Weapon of Choice: Variables in Gaming
Five minutes in and I know it’s going to be a long game. I’m The Sheriff of Piltover, Caitlyn. My lane partner The Chain Warden, Thresh. Our opponents, Zyra and Lucian, trade us evenly until they hit that coveted level 2 (a minion before us.) They took an overly aggressive hook to Zyra as she ate a Yordle Snap Trap and a headshot crit. The all-in wasted our four summoner spells and gave them that first blood bonus. The result of that all in had more than statistical advantage repercussions.
Every choice from that point on made by my team now had that factor built into them. My support now angry at me for taking Traps first, spending his time flaming chat. I now have to chose to defend my choices, farm or try and make a risky “play” to catch up. My jungle now is possibly avoiding the botlane for any other large chunks of gold to the enemy team, or focusing botlane and catch me back up. The latter would cause him to ignore other lanes and his jungle farm.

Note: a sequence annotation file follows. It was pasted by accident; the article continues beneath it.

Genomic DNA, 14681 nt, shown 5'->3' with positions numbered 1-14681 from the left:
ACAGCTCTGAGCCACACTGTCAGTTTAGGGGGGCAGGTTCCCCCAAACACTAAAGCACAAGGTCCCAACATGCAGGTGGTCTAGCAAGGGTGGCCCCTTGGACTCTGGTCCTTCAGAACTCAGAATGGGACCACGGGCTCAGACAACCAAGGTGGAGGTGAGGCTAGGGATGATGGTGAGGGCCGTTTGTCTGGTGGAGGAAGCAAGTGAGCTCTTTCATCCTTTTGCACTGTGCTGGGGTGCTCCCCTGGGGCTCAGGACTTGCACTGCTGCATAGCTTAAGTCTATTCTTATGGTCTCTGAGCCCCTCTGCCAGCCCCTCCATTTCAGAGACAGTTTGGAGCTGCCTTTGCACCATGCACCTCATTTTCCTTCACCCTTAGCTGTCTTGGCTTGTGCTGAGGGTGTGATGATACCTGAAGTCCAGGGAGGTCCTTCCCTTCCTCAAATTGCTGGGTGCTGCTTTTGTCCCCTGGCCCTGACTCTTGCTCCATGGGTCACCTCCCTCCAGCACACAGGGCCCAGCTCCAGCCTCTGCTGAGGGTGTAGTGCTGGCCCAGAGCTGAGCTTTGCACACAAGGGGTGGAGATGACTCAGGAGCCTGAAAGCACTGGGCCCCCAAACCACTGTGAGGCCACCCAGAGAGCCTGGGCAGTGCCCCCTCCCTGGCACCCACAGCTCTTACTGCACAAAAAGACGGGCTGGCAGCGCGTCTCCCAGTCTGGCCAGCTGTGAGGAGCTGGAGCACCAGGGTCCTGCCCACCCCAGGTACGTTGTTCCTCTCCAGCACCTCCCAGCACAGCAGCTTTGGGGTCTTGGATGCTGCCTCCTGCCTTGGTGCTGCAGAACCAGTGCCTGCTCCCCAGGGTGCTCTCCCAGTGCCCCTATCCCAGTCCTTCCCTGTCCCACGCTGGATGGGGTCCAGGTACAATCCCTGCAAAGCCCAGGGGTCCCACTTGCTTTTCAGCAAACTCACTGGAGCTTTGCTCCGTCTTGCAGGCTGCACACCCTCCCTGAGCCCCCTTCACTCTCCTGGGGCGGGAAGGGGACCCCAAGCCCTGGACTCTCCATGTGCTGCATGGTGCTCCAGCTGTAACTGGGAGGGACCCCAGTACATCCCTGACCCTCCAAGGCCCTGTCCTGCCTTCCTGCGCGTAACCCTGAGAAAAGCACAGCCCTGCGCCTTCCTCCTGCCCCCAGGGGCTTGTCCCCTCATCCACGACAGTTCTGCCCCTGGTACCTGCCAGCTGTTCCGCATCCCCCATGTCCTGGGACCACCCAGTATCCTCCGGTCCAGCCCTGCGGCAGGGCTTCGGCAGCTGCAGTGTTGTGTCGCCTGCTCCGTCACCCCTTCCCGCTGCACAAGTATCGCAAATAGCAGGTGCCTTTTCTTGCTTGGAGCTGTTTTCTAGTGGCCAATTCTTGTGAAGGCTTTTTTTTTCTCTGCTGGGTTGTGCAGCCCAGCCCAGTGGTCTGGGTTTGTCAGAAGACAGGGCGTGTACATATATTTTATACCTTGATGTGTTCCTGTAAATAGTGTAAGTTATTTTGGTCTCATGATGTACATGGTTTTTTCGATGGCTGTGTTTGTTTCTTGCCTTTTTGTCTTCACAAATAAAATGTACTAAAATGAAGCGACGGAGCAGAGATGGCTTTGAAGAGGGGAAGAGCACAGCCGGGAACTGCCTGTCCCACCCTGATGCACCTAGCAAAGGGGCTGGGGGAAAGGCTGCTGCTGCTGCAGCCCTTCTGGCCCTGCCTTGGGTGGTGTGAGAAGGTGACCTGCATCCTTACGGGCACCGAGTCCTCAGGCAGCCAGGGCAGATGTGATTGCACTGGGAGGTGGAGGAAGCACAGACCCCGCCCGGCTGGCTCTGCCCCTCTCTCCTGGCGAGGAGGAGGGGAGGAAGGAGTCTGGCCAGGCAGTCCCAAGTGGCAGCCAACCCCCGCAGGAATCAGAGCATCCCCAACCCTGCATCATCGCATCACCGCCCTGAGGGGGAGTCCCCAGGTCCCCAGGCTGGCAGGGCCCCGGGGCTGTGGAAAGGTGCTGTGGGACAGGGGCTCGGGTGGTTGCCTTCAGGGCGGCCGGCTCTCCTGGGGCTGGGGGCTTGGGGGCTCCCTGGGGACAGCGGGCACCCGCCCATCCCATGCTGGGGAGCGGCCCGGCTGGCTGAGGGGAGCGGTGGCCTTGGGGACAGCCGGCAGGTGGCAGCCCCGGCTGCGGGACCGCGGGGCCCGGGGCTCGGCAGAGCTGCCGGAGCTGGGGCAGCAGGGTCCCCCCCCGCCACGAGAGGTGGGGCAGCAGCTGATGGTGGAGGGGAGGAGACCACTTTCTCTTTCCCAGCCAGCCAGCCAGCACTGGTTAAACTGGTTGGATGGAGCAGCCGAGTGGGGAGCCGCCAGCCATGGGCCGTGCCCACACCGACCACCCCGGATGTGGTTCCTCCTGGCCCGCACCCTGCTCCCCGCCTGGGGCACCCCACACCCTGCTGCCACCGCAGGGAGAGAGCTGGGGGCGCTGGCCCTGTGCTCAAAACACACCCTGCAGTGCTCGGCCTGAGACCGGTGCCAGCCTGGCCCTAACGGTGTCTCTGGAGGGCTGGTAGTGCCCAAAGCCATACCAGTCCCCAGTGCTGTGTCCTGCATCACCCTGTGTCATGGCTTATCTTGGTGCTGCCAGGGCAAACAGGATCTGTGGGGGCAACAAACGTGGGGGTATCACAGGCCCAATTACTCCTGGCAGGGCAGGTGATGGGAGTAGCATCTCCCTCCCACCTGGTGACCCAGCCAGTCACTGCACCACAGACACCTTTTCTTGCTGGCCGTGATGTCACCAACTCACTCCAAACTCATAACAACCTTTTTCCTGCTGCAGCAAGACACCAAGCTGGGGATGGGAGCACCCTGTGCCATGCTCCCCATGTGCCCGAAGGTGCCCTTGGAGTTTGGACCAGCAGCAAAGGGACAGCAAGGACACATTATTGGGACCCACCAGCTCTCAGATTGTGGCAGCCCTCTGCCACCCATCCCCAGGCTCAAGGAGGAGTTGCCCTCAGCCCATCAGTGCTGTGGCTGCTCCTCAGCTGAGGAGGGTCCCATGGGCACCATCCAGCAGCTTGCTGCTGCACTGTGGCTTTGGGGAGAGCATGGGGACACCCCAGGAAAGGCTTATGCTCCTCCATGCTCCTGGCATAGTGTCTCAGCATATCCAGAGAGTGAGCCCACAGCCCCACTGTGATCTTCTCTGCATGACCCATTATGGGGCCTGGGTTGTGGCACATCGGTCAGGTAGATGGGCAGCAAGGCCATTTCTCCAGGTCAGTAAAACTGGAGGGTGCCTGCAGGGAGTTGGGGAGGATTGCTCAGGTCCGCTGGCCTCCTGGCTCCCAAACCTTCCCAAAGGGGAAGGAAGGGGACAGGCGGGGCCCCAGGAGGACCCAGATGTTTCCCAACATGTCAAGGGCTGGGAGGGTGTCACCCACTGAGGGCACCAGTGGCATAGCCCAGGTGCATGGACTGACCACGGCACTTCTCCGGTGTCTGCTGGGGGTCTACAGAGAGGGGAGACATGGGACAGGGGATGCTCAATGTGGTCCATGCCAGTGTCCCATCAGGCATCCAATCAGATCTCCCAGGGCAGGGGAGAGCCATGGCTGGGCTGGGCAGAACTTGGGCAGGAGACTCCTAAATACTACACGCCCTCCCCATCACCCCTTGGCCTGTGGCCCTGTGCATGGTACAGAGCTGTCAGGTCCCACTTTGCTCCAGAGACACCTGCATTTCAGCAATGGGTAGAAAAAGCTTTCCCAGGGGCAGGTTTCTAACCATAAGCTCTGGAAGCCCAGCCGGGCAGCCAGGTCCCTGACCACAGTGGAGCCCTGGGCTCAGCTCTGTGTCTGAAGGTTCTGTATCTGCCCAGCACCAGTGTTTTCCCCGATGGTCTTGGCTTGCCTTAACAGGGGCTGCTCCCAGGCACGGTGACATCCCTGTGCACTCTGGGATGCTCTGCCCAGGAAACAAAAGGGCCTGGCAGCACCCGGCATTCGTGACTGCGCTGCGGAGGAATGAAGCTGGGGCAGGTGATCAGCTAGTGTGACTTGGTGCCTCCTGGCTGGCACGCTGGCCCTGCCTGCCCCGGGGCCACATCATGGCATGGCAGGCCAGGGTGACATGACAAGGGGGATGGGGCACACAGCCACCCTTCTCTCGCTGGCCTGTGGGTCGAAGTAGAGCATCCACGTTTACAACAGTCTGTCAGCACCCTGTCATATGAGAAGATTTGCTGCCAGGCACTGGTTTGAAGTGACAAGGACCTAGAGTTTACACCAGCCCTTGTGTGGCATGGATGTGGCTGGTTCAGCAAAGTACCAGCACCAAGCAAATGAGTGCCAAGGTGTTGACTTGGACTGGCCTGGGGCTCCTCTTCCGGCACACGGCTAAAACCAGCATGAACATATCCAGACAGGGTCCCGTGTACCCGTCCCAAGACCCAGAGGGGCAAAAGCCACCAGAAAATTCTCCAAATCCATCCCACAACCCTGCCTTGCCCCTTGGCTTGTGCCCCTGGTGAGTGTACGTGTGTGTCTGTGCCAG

League is a game of choices and cooperation. The rewards for utilizing more of your resources over your opponents is staggering. Gain gold, get advantages, take objectives, and win. Rapidly during my Caitlyn/Thresh game my resources begin to dwindle. My choices feel limited while my team was beaten down. After a handful of opponent kill streaks are earned. One of my teammates rage quits. Ten minutes later reconnects and runs it down mid. Troll building tears, feeding the enemy. Is that why we lost? No. Does it factor in? Yes. The real question is, how could I of prevented it from happening? To this, there is no answer. Just educated guesses and opinions.